After considerable discussion, the Legislature, by a vote of 9 to 4 (with 2 Legislators absent) provided $20,000 in one-time funding from the county’s contingency fund, to allow Catholic Charities’ to continue its security deposit assistance program.  The program helps the working poor who earn too much to qualify for Department of Social Services assistance programs but who earn too little to pay a security deposit in addition to monthly apartment rent; that assistance, Catholic Charities director Chris Sanchirico reported, keeps an average of eight families a month out of local homeless shelters.  The program is funded by federal Community Development Block Grant (CDBG) funds which, because of demand, became depleted last month.  The Legislature’s action fills a gap in funding until an additional $40,000 in CDBG funds is received in October. 

Some Legislators, including Kathy Luz Herrera, expressed concern that proper committee procedure was not followed and that, while the need is great, the problem is more complex and the needs of the taxpayers can’t be ignored.  Frank Proto expressed concern that the action might be seen as a precedent by other agencies with depleted funds.  While he shared that concern, Mike Sigler stated that the program is worthy of support, since it “puts people in the position where they can stand up on their own”, but said the Legislature should not forget the connection between high rents, that aggravate the homelessness problem, and high taxes. Chair Tim Joseph urged his colleagues to support the measure, calling it “an emergency appropriation – an emergency to the approximately 40 families who will get a place to live” because of it.
Contact:  Nathan Shinagawa, Chair, Health and Human Services Committee, 280-7557; Kathy Luz Herrera, 273-8169; Michael Sigler, 339-7978

Legislature Takes a Stand Opposing Out-of-County Waste Hauler Traffic
By unanimous vote (with 2 Legislators absent), the Legislature urged the state Department of Conservation to address the broad regional impact of out-of-area solid waste trucks on local highways.  The measure, advanced by Legislator Pam Mackesey, uses the opportunity of a State Environmental Quality Review (SEQR) review for the proposed expansion of Seneca County’s Seneca Meadows Landfill, to voice the County’s concern.  It is believed that haulers, many from out-of-state, are traveling county roads to reach the landfill, instead of interstates, to avoid inspection and weighing stations, and tolls.  The resolution strongly requests that the DEC require the trucks to travel on interstate highways, when practical, and to make that provision a condition of approval of the expansion proposal.  A SEQR hearing on the matter will take place in Seneca Falls on May 21.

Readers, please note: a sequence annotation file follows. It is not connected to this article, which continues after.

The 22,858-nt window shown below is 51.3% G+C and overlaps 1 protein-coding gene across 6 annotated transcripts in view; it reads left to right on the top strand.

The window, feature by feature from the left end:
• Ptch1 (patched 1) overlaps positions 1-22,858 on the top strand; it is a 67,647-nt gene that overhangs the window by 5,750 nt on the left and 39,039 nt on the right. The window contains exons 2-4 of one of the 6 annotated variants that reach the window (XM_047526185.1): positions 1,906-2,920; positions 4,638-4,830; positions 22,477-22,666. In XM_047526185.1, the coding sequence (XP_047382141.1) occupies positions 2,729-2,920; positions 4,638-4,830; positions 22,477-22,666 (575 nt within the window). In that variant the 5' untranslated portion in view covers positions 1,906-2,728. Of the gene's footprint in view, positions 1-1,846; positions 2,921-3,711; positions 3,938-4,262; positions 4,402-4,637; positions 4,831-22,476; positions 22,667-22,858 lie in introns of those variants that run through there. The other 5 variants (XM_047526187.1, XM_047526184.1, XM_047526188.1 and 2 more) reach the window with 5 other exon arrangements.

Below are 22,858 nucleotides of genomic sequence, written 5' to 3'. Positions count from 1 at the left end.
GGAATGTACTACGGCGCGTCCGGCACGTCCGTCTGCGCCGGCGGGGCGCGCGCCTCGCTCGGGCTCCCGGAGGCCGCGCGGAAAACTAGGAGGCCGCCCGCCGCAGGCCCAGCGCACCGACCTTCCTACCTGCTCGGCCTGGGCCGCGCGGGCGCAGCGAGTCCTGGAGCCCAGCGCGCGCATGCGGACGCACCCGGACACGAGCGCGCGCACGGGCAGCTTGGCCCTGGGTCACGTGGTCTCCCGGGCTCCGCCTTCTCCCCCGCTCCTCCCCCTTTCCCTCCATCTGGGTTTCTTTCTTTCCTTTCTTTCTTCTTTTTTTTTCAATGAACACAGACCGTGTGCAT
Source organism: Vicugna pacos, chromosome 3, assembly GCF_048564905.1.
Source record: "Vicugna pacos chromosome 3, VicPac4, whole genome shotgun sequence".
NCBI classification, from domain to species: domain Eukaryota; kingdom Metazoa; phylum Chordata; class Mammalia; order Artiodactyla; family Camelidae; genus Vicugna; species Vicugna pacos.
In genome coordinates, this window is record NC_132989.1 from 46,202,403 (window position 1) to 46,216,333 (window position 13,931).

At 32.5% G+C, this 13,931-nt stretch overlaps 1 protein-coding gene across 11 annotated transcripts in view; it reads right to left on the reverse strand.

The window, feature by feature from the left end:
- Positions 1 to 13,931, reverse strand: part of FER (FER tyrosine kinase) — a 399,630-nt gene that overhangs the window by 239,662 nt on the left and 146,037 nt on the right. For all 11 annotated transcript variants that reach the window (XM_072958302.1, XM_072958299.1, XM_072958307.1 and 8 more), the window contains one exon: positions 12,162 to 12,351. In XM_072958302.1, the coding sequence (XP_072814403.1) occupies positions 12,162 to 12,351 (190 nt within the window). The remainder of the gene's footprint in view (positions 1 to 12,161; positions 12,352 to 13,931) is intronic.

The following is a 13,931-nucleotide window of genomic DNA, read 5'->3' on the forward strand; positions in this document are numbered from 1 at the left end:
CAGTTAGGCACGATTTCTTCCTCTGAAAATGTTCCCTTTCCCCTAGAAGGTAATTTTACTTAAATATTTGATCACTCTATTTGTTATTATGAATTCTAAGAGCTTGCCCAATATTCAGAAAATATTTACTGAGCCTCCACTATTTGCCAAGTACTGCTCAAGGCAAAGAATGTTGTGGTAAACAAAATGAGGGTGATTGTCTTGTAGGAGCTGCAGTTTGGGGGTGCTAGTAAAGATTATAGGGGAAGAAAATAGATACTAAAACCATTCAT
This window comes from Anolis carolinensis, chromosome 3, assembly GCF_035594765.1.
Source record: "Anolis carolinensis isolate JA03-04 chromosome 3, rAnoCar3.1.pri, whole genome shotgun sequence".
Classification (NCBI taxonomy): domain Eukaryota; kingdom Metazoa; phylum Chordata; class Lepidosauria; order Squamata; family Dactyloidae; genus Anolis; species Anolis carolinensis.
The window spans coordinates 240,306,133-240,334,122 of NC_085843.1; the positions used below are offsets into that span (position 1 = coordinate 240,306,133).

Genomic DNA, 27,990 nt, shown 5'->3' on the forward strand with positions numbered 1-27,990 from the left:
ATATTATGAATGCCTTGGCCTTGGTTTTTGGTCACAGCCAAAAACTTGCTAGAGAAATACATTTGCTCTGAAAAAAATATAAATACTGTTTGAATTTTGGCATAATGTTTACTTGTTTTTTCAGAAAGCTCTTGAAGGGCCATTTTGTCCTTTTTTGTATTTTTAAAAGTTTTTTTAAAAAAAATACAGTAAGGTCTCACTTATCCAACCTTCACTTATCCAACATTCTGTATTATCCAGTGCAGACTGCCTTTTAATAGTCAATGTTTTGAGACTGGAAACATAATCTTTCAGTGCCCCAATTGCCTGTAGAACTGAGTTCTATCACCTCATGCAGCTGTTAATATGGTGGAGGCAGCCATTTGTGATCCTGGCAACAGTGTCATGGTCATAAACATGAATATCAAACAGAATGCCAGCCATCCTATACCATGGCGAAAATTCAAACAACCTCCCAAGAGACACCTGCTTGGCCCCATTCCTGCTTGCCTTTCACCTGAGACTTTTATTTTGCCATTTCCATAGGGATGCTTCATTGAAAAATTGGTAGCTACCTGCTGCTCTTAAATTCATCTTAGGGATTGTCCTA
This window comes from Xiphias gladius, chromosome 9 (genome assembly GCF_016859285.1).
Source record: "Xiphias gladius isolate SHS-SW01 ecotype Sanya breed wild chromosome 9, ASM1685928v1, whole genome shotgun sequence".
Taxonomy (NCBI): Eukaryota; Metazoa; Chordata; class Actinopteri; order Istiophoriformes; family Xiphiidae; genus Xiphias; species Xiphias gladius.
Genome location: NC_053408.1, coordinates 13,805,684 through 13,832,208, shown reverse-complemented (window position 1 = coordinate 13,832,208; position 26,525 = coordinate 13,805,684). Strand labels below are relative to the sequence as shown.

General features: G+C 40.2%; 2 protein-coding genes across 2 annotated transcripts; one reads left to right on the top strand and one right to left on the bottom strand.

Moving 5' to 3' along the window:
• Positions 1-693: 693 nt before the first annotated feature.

Contact:  Legislator Pamela Mackesey, 273-6203

Roberte and Mical Exantus Designated County Distinguished Youth
Twin sisters Roberte and Mical Exantus were honored as this month’s recipients of the Tompkins County Distinguished Youth Award.  Ithaca High School seniors and co-presidents of the IHS African-Latino Club, the young women were nominated by club co-advisor Lynne Saulsbury, who praised them for their record of involvement since arriving at Ithaca High from their home country of Haiti and especially for the annual “backpack projects” they have undertaken to help those in their home country.  Saulsbury called the recipients “prime examples of kind, caring, resourceful young people who do make a difference.”  The Tompkins County Distinguished Youth Award is cosponsored by A&B Awards and Engraving, Bangs Ambulance Service, Purity Ice Cream and Cayuga Radio Group. 

Among other actions, the Legislature
· Approved by a vote of 9-3 a measure requesting state legislative approval for a two-year extension, until November 30, 2009, to charge an additional one-cent sales and use tax, in effect since December 2002
· Renewed the county’s membership in the International Council on Local Environmental Initiatives (ICLEI).  The $1,200 membership fee enables the county to access software and technical assistance to assess and measure its carbon emissions.
· Authorized an inter-municipal agreement between Tompkins and Cortland counties to permit a carrier to provide commuter bus service to serve residents of that county working at Cornell University and the City of Ithaca, revising terms of a resolution approved in 1993.
· Approved six grant-funded Project Assistant positions  for Tompkins Workforce New York to fund the Summer 2007 Youth Employment and Educational Program, offered in conjunction with the Ithaca Youth Bureau.